Voted against UN Partition Plan and voted against admission of Israel to membership of UN. Iranian government refrained from recognizing Israel de jure despite de facto recognition.[106] Relations severed on 18 February 1979.[107] Does not accept Israeli passports,[22] and the holders of Iranian passports are "not entitled to travel to the occupied Palestine"[108]


What are the diplomatic challenges and advantages associated with a state receiving de jure recognition compared to de facto recognition, and how might these differing forms of recognition influence a state's international relations and standing in the global community?

Considering Iran's historical stance towards Israel, a critical question emerges regarding the diplomatic ramifications of not giving de jure recognition of a state. Generally speaking, and not Iran's situation specifically, how does this dual approach of de facto recognition and de jure non-recognition impact diplomatic relation between two countries?

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    Not my DV, but I'm guessing you're getting that because Israel is a rather poor example of an unrecognized state, being otherwise recognized by most. As for "key" that may a bit opinion based. I mean the quote you have already shows some of the issues: passports [not] being accepted etc. Commented Oct 15, 2023 at 14:21
  • I noticed someone keeps downvoting people for no reason. Not sure why he does that. It prevents people from asking questions.
    – Sayaman
    Commented Oct 15, 2023 at 14:25

2 Answers 2


The key diplomatic issue with de jure recognition of partially recognized states is that usually another (recognized) country already claims that land as its own. Recognizing part of your country as a different state is considered an act of war. This is what unites Taiwan with Donetsk PR - they could not get de jure recognition from the states sympathetic to their cause.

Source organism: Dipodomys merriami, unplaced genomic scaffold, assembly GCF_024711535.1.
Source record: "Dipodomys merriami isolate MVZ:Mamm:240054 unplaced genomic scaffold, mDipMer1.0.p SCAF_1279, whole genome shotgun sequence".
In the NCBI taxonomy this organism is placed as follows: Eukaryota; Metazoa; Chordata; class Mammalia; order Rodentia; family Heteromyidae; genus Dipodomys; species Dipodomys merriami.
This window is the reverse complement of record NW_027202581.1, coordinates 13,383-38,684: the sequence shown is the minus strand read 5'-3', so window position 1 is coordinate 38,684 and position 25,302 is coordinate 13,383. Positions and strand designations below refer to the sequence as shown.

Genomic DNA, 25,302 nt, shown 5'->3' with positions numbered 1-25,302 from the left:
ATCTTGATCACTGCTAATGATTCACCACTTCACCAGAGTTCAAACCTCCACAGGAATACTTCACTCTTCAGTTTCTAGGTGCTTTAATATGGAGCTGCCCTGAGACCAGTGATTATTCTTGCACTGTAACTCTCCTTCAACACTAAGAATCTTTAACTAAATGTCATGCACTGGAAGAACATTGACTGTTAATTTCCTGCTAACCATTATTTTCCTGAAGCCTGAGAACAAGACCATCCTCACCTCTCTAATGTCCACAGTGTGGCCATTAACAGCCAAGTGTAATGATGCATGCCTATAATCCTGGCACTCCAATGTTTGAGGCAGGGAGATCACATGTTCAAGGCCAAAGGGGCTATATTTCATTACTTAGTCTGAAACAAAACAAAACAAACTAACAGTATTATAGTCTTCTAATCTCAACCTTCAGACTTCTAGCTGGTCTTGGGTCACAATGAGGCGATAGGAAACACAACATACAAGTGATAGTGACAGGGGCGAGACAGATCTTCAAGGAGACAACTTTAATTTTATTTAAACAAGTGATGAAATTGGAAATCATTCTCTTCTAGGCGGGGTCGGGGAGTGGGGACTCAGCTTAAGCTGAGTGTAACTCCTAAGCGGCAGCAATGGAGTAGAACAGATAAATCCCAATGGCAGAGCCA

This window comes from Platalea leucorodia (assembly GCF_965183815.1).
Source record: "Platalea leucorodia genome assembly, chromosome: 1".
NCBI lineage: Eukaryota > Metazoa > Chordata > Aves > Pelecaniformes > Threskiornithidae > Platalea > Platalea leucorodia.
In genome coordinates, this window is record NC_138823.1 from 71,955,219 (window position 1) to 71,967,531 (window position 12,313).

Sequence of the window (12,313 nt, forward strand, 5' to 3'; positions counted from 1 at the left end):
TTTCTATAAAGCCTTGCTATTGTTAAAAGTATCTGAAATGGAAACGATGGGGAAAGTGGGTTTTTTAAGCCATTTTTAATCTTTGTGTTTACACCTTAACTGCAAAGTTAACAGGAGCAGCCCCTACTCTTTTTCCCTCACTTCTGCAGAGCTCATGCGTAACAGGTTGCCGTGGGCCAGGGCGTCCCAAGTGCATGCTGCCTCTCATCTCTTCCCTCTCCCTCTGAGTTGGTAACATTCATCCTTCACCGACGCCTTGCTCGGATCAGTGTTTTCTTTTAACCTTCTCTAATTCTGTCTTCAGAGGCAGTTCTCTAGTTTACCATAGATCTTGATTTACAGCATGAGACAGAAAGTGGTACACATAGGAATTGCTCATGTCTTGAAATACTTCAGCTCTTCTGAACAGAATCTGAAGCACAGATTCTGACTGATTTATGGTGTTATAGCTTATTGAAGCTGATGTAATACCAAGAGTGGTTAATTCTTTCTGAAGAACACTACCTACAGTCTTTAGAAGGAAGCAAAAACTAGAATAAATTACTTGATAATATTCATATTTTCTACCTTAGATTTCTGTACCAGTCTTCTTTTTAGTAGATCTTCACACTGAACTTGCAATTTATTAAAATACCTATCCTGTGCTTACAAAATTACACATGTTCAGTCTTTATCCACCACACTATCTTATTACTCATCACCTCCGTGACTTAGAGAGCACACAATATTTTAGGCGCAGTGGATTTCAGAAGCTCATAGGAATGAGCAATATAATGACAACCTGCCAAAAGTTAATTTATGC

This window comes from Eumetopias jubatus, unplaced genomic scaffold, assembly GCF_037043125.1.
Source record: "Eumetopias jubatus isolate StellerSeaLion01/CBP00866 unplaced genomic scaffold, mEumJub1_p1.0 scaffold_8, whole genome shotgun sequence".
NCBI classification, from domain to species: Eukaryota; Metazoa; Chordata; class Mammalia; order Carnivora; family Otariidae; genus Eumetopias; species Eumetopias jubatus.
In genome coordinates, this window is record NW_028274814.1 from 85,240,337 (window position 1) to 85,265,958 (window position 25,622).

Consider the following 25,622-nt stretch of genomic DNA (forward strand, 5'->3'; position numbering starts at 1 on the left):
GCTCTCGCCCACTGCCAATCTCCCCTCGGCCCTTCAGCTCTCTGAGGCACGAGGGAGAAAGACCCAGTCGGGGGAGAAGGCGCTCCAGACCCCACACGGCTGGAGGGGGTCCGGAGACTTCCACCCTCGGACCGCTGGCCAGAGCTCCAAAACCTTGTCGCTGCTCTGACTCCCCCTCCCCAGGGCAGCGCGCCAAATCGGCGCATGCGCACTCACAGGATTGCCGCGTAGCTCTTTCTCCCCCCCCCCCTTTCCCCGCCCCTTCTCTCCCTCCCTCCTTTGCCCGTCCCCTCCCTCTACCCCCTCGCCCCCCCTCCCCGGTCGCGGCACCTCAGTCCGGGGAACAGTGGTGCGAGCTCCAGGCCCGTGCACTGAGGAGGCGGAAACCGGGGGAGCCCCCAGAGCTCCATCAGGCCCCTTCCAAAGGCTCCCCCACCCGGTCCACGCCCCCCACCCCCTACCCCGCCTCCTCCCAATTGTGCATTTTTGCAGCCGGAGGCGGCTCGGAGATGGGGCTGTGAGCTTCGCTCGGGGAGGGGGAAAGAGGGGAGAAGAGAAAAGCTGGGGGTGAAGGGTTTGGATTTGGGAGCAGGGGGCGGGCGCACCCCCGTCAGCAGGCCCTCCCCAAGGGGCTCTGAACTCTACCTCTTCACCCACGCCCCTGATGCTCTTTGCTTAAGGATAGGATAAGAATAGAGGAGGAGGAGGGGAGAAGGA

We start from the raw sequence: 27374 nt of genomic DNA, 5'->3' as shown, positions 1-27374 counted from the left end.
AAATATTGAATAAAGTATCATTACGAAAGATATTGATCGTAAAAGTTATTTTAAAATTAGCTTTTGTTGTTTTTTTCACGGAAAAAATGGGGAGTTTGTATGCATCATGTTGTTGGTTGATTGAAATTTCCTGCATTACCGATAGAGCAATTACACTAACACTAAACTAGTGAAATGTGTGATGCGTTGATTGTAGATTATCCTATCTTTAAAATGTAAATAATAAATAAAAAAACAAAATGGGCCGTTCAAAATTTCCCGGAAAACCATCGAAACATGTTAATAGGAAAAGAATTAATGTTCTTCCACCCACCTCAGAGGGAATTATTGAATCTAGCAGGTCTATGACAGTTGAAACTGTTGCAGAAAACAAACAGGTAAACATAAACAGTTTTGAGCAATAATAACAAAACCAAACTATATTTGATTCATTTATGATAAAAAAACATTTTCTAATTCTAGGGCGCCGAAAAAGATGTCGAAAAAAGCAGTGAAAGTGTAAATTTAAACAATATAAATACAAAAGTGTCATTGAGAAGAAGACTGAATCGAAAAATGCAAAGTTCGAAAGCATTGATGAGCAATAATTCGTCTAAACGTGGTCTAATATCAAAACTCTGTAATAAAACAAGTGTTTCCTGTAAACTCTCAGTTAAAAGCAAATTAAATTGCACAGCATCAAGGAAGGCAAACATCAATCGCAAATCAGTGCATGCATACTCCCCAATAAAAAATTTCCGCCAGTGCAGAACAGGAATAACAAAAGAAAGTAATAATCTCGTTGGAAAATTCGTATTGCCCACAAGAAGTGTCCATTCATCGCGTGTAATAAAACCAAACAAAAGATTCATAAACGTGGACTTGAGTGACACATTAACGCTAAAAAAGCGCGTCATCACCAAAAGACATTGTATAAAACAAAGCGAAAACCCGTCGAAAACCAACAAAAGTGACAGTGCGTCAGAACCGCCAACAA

In case of Israel this is non-issue because no larger entity claims it. So Iran is at will to recognize it if it wanted.

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    Well, Syria still claims the Golan back. Territorial disputes indeed often go hand in hand with non-recognition though. Commented Oct 15, 2023 at 14:25
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    @Fizz Countries which have only part of its territory claimed by the others are more easily recognizable :)
    – alamar
    Commented Oct 15, 2023 at 14:34

"De iure" means "by right" in latin, while "de facto" means "by facts". So, "de iure" = "on papers only" and "de facto" = "in reality, actually". Just the ethimology is enough to explain that "de iure" means nothing, and "de facto" is all.

More than 120 countries decided to recognize Palestine as a state in the UN, "de iure". It means nothing. Everyone, including even the USA, considers Gaza and the West Bank "illegally occupied territories". That doesn't prevent Israel to use its land and its resources (water and cheap labour, mainly) at will.

Kosovo and Nagorno-Karabakh (while it lasted) were recognized "de iure" by some countries, and not recognized by others. It does not really matters. As long as their armed forces controlled the territory, they governed the land. Being recognized "de iure" while not having actual control over the territory is worthless. Having "de facto" statehood, even while unrecognized by some, allows you to govern the land. Of course it helps if some other countries recognize your country, "de iure", since it helps with diplomacy and trade, but that depends on how powerful and numerous those countries are - Iran and Venezuela recognizing Crimea as part of Russia doesn't mean much - and how powerful or influent your own country is - if people are still trading with your country even while formally not recognizing it.

  • Lack of recognition does create various kinds of hassles. For example, Spain will still deport owners of Kosovo passports with valid Schengen entry, as far as I know.
    – alamar
    Commented Oct 16, 2023 at 23:31
  • @alamar Indeed. But this is done against the citizens, not against the state. What I meant is that, if you have a country with "de facto" recognition, you have a country. If you have a country only with "de iure" recognition, you have nothing. Obviously the best is having both.
    – Rekesoft
    Commented Oct 17, 2023 at 7:21

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